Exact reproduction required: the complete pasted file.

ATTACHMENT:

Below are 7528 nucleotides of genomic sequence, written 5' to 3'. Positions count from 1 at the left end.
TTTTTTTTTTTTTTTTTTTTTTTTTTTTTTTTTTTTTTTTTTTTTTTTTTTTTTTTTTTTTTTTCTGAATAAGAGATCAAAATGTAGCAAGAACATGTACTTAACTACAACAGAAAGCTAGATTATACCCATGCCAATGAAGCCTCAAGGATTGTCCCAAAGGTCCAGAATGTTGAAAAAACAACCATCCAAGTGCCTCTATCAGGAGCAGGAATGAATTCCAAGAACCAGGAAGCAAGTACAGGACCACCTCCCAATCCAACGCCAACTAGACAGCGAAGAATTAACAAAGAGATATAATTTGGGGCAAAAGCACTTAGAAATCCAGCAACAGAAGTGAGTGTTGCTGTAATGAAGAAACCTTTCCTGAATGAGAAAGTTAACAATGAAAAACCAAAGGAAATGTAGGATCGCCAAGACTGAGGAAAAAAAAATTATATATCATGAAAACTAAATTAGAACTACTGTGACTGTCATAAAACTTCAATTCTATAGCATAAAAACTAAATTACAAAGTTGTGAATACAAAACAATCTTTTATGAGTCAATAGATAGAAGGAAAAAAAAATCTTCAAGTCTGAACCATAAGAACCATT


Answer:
Below are 7528 nucleotides of genomic sequence, written 5' to 3'. Positions count from 1 at the left end.
TTTTTTTTTTTTTTTTTTTTTTTTTTTTTTTTTTTTTTTTTTTTTTTTTTTTTTTTTTTTTTTTCTGAATAAGAGATCAAAATGTAGCAAGAACATGTACTTAACTACAACAGAAAGCTAGATTATACCCATGCCAATGAAGCCTCAAGGATTGTCCCAAAGGTCCAGAATGTTGAAAAAACAACCATCCAAGTGCCTCTATCAGGAGCAGGAATGAATTCCAAGAACCAGGAAGCAAGTACAGGACCACCTCCCAATCCAACGCCAACTAGACAGCGAAGAATTAACAAAGAGATATAATTTGGGGCAAAAGCACTTAGAAATCCAGCAACAGAAGTGAGTGTTGCTGTAATGAAGAAACCTTTCCTGAATGAGAAAGTTAACAATGAAAAACCAAAGGAAATGTAGGATCGCCAAGACTGAGGAAAAAAAAATTATATATCATGAAAACTAAATTAGAACTACTGTGACTGTCATAAAACTTCAATTCTATAGCATAAAAACTAAATTACAAAGTTGTGAATACAAAACAATCTTTTATGAGTCAATAGATAGAAGGAAAAAAAAATCTTCAAGTCTGAACCATAAGAACCATT